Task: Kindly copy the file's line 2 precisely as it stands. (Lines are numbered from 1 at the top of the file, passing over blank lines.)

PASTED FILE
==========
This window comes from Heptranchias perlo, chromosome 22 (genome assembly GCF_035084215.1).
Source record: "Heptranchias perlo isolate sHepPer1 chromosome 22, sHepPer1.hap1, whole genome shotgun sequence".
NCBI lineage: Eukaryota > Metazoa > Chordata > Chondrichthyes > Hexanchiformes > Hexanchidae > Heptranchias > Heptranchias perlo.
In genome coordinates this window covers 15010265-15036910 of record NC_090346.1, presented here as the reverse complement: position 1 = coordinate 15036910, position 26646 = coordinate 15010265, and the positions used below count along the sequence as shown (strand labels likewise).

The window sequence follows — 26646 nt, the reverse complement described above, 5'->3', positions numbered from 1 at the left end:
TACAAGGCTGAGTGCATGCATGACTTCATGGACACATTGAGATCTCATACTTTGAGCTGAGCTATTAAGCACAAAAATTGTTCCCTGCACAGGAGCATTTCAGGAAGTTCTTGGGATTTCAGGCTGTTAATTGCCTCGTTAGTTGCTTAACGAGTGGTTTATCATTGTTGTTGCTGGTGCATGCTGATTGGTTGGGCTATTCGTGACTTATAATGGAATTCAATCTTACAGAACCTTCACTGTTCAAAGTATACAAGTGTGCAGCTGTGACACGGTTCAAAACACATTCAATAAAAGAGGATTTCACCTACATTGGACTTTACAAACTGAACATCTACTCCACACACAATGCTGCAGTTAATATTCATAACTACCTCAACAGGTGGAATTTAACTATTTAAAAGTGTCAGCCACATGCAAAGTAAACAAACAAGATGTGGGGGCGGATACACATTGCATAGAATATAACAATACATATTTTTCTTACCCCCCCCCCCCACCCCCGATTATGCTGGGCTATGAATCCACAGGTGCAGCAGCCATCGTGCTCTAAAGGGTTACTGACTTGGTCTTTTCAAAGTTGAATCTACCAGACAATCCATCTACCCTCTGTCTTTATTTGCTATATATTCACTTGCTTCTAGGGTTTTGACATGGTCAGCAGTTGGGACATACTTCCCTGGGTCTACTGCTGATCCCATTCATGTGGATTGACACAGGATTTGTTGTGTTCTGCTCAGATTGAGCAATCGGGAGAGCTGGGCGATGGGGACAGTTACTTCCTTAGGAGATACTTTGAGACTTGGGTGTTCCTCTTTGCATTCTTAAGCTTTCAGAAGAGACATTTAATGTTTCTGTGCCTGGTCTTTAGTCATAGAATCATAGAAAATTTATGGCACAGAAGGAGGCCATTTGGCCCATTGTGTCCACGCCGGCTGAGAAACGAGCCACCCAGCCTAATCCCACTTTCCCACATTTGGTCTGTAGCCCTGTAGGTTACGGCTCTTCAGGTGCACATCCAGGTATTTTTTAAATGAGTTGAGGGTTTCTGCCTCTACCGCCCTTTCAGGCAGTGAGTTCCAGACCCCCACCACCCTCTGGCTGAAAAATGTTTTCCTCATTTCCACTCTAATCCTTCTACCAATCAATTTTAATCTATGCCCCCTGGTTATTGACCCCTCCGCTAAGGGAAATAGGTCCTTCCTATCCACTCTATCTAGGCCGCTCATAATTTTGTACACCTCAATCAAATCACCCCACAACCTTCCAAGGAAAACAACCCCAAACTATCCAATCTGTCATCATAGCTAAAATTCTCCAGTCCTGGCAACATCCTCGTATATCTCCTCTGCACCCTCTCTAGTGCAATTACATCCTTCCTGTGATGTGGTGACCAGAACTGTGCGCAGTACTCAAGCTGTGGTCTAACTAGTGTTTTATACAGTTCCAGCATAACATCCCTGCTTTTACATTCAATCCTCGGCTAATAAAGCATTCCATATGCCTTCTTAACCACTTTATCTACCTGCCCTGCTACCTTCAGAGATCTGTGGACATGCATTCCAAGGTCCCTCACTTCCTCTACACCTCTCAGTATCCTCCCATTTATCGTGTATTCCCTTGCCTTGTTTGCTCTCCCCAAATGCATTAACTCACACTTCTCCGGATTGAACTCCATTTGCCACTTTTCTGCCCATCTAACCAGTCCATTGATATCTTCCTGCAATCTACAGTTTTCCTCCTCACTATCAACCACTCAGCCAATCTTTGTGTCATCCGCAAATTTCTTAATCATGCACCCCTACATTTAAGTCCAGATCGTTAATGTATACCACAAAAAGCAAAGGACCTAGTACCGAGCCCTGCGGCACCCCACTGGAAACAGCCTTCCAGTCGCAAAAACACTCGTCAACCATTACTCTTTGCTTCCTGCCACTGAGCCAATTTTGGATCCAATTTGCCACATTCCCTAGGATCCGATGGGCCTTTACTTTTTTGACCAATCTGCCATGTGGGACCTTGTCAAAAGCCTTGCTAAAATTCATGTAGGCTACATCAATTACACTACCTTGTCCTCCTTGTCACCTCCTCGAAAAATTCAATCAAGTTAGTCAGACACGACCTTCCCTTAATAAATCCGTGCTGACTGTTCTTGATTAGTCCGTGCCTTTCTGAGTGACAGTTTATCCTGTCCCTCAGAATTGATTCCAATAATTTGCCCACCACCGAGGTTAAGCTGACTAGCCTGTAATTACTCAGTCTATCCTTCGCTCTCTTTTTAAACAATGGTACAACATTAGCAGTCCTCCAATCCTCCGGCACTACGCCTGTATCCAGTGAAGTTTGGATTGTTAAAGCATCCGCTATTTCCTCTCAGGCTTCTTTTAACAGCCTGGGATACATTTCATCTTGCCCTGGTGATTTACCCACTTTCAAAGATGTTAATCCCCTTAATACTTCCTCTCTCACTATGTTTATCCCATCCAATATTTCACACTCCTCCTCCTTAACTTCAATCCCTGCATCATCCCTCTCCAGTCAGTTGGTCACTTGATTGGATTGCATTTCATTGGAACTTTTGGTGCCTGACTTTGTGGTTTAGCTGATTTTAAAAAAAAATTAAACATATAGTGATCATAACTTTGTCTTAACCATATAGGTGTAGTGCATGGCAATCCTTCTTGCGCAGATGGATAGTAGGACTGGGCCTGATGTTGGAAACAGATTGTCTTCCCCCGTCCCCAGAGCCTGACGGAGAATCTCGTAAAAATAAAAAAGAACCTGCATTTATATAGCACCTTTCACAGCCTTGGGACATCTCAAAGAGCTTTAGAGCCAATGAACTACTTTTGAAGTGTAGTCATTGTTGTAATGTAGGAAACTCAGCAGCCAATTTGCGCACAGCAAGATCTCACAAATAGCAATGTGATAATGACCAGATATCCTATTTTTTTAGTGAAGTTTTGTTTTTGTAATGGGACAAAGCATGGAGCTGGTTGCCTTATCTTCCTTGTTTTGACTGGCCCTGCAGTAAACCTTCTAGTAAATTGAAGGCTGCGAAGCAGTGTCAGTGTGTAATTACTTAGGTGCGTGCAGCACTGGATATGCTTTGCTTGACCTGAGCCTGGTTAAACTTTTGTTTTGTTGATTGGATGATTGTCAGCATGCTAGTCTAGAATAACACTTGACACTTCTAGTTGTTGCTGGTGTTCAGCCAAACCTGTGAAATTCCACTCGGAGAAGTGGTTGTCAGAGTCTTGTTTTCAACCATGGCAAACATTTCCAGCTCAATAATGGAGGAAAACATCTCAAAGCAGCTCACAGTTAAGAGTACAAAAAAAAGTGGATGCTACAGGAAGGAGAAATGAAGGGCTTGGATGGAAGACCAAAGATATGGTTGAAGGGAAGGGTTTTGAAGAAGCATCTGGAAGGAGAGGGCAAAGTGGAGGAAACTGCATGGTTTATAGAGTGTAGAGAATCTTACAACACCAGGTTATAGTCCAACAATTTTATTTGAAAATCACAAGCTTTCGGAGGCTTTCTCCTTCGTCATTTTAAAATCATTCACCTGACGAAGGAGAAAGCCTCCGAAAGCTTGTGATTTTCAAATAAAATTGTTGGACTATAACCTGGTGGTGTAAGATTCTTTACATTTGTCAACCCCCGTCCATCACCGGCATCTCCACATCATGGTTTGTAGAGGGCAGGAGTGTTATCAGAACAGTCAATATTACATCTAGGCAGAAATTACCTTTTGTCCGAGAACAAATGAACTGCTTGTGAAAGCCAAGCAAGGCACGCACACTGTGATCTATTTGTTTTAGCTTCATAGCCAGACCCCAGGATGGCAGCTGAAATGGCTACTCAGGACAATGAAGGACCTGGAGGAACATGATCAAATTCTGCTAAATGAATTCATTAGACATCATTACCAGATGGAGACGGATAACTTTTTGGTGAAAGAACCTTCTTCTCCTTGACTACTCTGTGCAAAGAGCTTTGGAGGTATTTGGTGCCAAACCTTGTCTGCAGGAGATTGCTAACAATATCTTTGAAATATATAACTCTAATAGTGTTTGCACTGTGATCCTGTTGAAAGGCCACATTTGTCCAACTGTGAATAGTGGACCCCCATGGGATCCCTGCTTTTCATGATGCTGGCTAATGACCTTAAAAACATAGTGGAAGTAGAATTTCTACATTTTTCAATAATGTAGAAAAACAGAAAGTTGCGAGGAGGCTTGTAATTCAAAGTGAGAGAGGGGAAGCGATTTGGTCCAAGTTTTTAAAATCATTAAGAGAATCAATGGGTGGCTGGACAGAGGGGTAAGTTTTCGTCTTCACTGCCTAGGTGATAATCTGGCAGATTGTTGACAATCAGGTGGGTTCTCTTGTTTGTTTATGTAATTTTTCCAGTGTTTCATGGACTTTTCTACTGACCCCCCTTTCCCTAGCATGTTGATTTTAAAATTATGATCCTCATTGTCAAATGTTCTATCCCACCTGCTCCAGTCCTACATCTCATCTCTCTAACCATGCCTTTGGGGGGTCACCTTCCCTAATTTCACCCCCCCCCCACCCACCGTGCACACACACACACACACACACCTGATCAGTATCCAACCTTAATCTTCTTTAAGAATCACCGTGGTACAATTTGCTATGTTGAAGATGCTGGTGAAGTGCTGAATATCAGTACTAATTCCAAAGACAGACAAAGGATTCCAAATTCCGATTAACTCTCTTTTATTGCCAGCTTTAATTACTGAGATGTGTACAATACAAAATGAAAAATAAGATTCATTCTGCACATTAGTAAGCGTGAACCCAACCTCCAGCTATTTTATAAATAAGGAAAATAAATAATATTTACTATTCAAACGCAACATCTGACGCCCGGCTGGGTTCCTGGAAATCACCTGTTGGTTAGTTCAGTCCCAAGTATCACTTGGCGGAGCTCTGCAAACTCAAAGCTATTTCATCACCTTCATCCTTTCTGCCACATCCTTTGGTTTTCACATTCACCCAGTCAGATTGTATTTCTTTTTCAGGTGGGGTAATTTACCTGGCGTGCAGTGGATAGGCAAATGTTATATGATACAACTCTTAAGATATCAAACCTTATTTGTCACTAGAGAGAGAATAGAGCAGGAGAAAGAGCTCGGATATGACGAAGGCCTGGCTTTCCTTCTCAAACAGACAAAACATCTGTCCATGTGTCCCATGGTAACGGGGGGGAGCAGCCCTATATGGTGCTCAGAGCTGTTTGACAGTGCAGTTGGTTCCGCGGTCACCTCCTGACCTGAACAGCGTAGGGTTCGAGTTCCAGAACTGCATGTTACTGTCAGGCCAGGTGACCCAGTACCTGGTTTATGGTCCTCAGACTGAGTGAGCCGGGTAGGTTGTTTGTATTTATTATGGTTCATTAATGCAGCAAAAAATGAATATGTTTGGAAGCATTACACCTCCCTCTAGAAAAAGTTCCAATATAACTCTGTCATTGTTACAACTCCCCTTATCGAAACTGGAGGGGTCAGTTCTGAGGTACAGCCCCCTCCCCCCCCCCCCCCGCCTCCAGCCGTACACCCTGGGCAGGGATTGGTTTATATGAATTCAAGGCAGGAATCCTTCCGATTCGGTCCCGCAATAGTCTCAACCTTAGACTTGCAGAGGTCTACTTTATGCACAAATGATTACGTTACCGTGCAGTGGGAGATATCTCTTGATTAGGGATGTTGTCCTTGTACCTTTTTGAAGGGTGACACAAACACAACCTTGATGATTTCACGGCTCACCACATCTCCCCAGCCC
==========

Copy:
Source record: "Heptranchias perlo isolate sHepPer1 chromosome 22, sHepPer1.hap1, whole genome shotgun sequence".